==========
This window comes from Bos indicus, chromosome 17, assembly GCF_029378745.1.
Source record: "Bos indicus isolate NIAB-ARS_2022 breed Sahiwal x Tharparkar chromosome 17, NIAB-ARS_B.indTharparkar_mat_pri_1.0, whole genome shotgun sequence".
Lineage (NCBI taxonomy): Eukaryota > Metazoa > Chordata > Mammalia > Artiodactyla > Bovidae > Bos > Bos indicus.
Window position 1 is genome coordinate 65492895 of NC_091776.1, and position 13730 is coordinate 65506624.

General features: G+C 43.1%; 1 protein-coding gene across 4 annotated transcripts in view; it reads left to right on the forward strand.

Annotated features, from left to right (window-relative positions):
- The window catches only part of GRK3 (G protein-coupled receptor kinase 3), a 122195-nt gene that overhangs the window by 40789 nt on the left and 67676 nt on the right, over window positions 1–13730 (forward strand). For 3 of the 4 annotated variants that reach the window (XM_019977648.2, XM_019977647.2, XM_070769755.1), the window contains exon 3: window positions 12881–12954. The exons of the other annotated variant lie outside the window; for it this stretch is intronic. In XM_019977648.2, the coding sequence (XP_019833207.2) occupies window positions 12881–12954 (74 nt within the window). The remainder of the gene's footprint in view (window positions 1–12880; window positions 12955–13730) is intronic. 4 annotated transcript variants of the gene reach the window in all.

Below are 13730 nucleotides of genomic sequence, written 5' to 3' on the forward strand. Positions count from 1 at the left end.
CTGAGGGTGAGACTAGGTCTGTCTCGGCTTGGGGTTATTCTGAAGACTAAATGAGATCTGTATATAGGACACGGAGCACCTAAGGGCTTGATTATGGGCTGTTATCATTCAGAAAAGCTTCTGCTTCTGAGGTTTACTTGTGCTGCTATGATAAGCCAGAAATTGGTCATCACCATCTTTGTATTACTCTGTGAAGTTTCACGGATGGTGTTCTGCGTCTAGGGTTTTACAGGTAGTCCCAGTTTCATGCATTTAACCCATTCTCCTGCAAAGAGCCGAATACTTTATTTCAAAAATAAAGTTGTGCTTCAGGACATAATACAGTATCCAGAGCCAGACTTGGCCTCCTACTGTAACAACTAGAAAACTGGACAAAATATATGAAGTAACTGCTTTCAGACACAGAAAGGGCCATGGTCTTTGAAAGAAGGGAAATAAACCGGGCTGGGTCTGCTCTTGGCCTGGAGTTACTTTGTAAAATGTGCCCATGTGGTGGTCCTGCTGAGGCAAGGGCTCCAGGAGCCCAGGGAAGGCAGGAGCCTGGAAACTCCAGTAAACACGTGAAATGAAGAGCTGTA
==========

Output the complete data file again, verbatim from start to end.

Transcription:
This window comes from Bos indicus, chromosome 17, assembly GCF_029378745.1.
Source record: "Bos indicus isolate NIAB-ARS_2022 breed Sahiwal x Tharparkar chromosome 17, NIAB-ARS_B.indTharparkar_mat_pri_1.0, whole genome shotgun sequence".
Lineage (NCBI taxonomy): Eukaryota > Metazoa > Chordata > Mammalia > Artiodactyla > Bovidae > Bos > Bos indicus.
Window position 1 is genome coordinate 65492895 of NC_091776.1, and position 13730 is coordinate 65506624.

General features: G+C 43.1%; 1 protein-coding gene across 4 annotated transcripts in view; it reads left to right on the forward strand.

Annotated features, from left to right (window-relative positions):
- The window catches only part of GRK3 (G protein-coupled receptor kinase 3), a 122195-nt gene that overhangs the window by 40789 nt on the left and 67676 nt on the right, over window positions 1–13730 (forward strand). For 3 of the 4 annotated variants that reach the window (XM_019977648.2, XM_019977647.2, XM_070769755.1), the window contains exon 3: window positions 12881–12954. The exons of the other annotated variant lie outside the window; for it this stretch is intronic. In XM_019977648.2, the coding sequence (XP_019833207.2) occupies window positions 12881–12954 (74 nt within the window). The remainder of the gene's footprint in view (window positions 1–12880; window positions 12955–13730) is intronic. 4 annotated transcript variants of the gene reach the window in all.

Below are 13730 nucleotides of genomic sequence, written 5' to 3' on the forward strand. Positions count from 1 at the left end.
CTGAGGGTGAGACTAGGTCTGTCTCGGCTTGGGGTTATTCTGAAGACTAAATGAGATCTGTATATAGGACACGGAGCACCTAAGGGCTTGATTATGGGCTGTTATCATTCAGAAAAGCTTCTGCTTCTGAGGTTTACTTGTGCTGCTATGATAAGCCAGAAATTGGTCATCACCATCTTTGTATTACTCTGTGAAGTTTCACGGATGGTGTTCTGCGTCTAGGGTTTTACAGGTAGTCCCAGTTTCATGCATTTAACCCATTCTCCTGCAAAGAGCCGAATACTTTATTTCAAAAATAAAGTTGTGCTTCAGGACATAATACAGTATCCAGAGCCAGACTTGGCCTCCTACTGTAACAACTAGAAAACTGGACAAAATATATGAAGTAACTGCTTTCAGACACAGAAAGGGCCATGGTCTTTGAAAGAAGGGAAATAAACCGGGCTGGGTCTGCTCTTGGCCTGGAGTTACTTTGTAAAATGTGCCCATGTGGTGGTCCTGCTGAGGCAAGGGCTCCAGGAGCCCAGGGAAGGCAGGAGCCTGGAAACTCCAGTAAACACGTGAAATGAAGAGCTGTA